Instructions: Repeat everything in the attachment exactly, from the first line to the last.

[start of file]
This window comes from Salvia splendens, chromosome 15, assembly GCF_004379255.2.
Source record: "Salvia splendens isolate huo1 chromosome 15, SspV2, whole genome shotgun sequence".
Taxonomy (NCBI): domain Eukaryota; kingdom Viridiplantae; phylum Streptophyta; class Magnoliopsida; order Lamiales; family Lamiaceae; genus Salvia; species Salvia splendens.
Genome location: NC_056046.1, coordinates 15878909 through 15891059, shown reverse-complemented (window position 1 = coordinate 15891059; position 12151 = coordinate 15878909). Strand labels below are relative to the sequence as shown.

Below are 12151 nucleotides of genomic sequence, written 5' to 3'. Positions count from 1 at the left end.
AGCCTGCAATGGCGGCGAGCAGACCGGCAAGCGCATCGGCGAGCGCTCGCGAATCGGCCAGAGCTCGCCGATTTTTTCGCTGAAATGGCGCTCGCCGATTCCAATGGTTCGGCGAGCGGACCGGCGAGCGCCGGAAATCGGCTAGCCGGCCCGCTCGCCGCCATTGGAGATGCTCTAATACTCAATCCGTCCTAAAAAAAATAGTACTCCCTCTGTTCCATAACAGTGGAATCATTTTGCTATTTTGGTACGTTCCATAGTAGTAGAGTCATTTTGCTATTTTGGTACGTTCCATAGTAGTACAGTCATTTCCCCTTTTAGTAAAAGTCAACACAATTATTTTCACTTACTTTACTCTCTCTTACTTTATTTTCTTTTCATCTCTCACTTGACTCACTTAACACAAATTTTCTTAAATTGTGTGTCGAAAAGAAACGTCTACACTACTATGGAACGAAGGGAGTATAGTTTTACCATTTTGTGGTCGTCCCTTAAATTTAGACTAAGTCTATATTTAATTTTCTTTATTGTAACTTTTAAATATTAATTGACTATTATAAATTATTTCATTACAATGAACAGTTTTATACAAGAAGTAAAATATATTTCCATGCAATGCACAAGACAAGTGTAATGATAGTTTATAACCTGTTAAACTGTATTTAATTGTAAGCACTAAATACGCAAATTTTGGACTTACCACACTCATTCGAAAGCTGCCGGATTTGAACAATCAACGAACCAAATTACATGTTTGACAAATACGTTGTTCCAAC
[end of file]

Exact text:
This window comes from Salvia splendens, chromosome 15, assembly GCF_004379255.2.
Source record: "Salvia splendens isolate huo1 chromosome 15, SspV2, whole genome shotgun sequence".
Taxonomy (NCBI): domain Eukaryota; kingdom Viridiplantae; phylum Streptophyta; class Magnoliopsida; order Lamiales; family Lamiaceae; genus Salvia; species Salvia splendens.
Genome location: NC_056046.1, coordinates 15878909 through 15891059, shown reverse-complemented (window position 1 = coordinate 15891059; position 12151 = coordinate 15878909). Strand labels below are relative to the sequence as shown.

Below are 12151 nucleotides of genomic sequence, written 5' to 3'. Positions count from 1 at the left end.
AGCCTGCAATGGCGGCGAGCAGACCGGCAAGCGCATCGGCGAGCGCTCGCGAATCGGCCAGAGCTCGCCGATTTTTTCGCTGAAATGGCGCTCGCCGATTCCAATGGTTCGGCGAGCGGACCGGCGAGCGCCGGAAATCGGCTAGCCGGCCCGCTCGCCGCCATTGGAGATGCTCTAATACTCAATCCGTCCTAAAAAAAATAGTACTCCCTCTGTTCCATAACAGTGGAATCATTTTGCTATTTTGGTACGTTCCATAGTAGTAGAGTCATTTTGCTATTTTGGTACGTTCCATAGTAGTACAGTCATTTCCCCTTTTAGTAAAAGTCAACACAATTATTTTCACTTACTTTACTCTCTCTTACTTTATTTTCTTTTCATCTCTCACTTGACTCACTTAACACAAATTTTCTTAAATTGTGTGTCGAAAAGAAACGTCTACACTACTATGGAACGAAGGGAGTATAGTTTTACCATTTTGTGGTCGTCCCTTAAATTTAGACTAAGTCTATATTTAATTTTCTTTATTGTAACTTTTAAATATTAATTGACTATTATAAATTATTTCATTACAATGAACAGTTTTATACAAGAAGTAAAATATATTTCCATGCAATGCACAAGACAAGTGTAATGATAGTTTATAACCTGTTAAACTGTATTTAATTGTAAGCACTAAATACGCAAATTTTGGACTTACCACACTCATTCGAAAGCTGCCGGATTTGAACAATCAACGAACCAAATTACATGTTTGACAAATACGTTGTTCCAAC